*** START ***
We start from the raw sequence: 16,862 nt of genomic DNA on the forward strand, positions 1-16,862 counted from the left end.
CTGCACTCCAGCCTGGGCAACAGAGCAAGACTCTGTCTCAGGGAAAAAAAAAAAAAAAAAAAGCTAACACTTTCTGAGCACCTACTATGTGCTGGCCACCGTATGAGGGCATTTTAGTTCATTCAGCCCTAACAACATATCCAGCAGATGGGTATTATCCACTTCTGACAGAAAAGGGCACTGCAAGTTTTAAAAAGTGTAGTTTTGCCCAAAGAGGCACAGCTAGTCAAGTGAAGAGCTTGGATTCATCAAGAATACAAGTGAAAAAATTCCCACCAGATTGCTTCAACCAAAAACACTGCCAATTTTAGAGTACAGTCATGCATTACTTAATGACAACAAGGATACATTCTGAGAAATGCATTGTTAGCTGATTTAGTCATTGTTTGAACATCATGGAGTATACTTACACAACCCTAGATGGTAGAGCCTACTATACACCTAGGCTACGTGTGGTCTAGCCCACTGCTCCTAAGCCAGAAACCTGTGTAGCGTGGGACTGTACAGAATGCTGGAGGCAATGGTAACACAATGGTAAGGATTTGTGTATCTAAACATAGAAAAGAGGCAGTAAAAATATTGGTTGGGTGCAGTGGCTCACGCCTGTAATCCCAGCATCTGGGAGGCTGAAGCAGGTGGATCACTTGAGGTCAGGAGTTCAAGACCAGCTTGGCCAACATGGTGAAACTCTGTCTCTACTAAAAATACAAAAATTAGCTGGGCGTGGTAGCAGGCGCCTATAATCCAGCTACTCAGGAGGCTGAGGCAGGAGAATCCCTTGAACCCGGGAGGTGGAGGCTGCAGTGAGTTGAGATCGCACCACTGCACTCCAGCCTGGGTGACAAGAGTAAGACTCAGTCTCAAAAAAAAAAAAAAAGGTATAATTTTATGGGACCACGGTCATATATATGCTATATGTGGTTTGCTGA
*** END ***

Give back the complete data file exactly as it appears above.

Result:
We start from the raw sequence: 16,862 nt of genomic DNA on the forward strand, positions 1-16,862 counted from the left end.
CTGCACTCCAGCCTGGGCAACAGAGCAAGACTCTGTCTCAGGGAAAAAAAAAAAAAAAAAAAGCTAACACTTTCTGAGCACCTACTATGTGCTGGCCACCGTATGAGGGCATTTTAGTTCATTCAGCCCTAACAACATATCCAGCAGATGGGTATTATCCACTTCTGACAGAAAAGGGCACTGCAAGTTTTAAAAAGTGTAGTTTTGCCCAAAGAGGCACAGCTAGTCAAGTGAAGAGCTTGGATTCATCAAGAATACAAGTGAAAAAATTCCCACCAGATTGCTTCAACCAAAAACACTGCCAATTTTAGAGTACAGTCATGCATTACTTAATGACAACAAGGATACATTCTGAGAAATGCATTGTTAGCTGATTTAGTCATTGTTTGAACATCATGGAGTATACTTACACAACCCTAGATGGTAGAGCCTACTATACACCTAGGCTACGTGTGGTCTAGCCCACTGCTCCTAAGCCAGAAACCTGTGTAGCGTGGGACTGTACAGAATGCTGGAGGCAATGGTAACACAATGGTAAGGATTTGTGTATCTAAACATAGAAAAGAGGCAGTAAAAATATTGGTTGGGTGCAGTGGCTCACGCCTGTAATCCCAGCATCTGGGAGGCTGAAGCAGGTGGATCACTTGAGGTCAGGAGTTCAAGACCAGCTTGGCCAACATGGTGAAACTCTGTCTCTACTAAAAATACAAAAATTAGCTGGGCGTGGTAGCAGGCGCCTATAATCCAGCTACTCAGGAGGCTGAGGCAGGAGAATCCCTTGAACCCGGGAGGTGGAGGCTGCAGTGAGTTGAGATCGCACCACTGCACTCCAGCCTGGGTGACAAGAGTAAGACTCAGTCTCAAAAAAAAAAAAAAAGGTATAATTTTATGGGACCACGGTCATATATATGCTATATGTGGTTTGCTGA